Other than susceptible or mutated gene polymorphism in causing depression in interaction with destructive environments, there are protective genes and environments that prevent the causation of depression. For example low but not high MAOA gene activity, caused severe depressive symptoms in the face of early life maltreatments. Also sexual abuse and the 5-HTT short/short homozygote genotype, and not heterozygote or long/long alleles predicted higher depression, anxiety, and somatic symptoms. (Cicchetti D., et al., 2007) On a different account, carriers of the T/T or T/C genotype of the T102C polymorphism of the HTR2A gene were responsive to the protective aspects of nurturing mothering, and showed lower levels of depressive symptoms, opposed to the carriers of the C/C genotype. (Jokela M., et al., 2007)

Other than neurotransmitters gene polymorphism that contribute principally to the pathophysiology of depression through gene-environmental interactions, the hypothalamic-pituitary-adrenal (HPA)-axis related genes that regulate the response to stressful events, are contributing to the pathogenesis of depression. The gene polymorphism of glucocorticoid receptor (GR) that regulates the activity of the HPA-axis, in interaction with childhood adversity is also associated with increased risk for depression. For example the gene-environment interaction between the GR polymorphisms 22/23EK and 9beta and childhood adversity results in an increased risk of depression, while without childhood adversity there could be no such increased risk. (Bet PM., et al., 2009)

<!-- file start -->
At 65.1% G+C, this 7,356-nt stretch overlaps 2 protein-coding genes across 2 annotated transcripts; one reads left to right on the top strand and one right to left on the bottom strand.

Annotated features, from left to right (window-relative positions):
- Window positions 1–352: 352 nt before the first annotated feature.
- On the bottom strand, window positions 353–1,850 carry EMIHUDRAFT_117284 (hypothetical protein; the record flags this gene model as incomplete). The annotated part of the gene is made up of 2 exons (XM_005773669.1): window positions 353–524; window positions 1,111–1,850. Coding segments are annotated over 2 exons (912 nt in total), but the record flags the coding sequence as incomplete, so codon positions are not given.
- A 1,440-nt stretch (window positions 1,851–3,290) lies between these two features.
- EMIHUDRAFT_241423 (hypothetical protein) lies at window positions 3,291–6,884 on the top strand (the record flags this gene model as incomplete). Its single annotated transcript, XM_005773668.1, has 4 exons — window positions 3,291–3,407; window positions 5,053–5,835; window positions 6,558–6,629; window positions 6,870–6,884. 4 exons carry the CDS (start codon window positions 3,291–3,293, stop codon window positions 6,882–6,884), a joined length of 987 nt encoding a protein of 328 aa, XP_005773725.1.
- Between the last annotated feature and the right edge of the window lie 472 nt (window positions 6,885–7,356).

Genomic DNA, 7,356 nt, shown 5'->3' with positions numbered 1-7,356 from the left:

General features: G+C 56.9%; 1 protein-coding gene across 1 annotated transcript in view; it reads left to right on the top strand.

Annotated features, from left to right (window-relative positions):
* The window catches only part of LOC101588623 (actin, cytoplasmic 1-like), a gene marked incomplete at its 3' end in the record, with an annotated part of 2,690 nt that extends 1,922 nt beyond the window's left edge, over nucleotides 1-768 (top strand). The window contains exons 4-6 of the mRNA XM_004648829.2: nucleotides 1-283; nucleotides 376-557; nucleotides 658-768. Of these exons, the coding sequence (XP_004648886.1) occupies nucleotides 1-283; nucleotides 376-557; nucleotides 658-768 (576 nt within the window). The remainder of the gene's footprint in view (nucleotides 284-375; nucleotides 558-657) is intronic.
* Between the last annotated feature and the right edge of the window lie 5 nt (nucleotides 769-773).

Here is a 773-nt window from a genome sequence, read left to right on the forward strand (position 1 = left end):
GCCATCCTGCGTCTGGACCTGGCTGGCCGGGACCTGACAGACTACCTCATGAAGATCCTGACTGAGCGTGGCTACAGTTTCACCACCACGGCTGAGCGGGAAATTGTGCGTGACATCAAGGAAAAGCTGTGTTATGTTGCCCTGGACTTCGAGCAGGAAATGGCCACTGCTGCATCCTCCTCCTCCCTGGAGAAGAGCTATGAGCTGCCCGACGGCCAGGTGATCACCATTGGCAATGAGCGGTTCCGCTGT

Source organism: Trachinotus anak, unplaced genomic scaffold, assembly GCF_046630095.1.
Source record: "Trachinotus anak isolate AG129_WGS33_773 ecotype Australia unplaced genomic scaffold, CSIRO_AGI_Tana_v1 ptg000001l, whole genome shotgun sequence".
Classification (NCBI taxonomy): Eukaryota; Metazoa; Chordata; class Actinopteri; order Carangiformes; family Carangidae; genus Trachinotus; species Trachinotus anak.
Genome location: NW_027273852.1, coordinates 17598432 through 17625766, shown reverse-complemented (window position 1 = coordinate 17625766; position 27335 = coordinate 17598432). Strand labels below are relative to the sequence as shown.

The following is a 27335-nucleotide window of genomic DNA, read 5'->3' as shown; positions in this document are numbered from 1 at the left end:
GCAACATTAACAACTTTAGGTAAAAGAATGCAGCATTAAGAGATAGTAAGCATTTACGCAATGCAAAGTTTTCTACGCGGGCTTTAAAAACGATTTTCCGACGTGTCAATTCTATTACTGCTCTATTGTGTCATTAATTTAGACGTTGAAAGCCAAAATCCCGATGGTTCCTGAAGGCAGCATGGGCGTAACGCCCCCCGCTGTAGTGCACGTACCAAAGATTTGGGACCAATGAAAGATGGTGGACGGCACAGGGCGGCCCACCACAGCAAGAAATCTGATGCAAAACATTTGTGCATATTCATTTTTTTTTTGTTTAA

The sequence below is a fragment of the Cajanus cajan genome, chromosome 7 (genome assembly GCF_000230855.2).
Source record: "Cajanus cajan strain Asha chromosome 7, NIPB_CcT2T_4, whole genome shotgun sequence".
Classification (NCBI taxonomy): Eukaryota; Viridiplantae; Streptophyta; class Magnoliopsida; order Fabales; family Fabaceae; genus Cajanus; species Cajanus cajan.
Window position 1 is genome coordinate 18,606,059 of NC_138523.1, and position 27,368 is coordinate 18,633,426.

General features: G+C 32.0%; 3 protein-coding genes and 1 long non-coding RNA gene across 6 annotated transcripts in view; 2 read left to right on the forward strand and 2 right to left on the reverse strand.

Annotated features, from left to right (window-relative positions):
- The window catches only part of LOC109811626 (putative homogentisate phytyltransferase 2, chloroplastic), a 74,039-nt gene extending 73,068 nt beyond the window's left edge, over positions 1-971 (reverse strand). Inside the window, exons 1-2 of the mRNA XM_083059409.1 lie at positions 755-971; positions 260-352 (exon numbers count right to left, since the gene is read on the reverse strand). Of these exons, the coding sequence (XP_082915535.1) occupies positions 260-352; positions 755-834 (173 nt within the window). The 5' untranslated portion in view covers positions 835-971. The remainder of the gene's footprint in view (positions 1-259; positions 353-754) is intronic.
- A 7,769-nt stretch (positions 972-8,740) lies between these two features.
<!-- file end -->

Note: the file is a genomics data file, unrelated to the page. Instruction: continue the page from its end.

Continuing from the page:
The Biological Impact:

The catecholamine deficiency hypothesis of depression, on which original and current antidepressants are largely based, was an early theory of the chemical chain of events that results from the pairing of susceptibility genes with an adverse environment. The pathophysiology of depression has now progressed to include the involvement of other neurotransmitters such as GABA and glutamate, neuromodulators, inflammatory markers, all in an interaction between the genetic predisposition and the environmental impact or adverse events.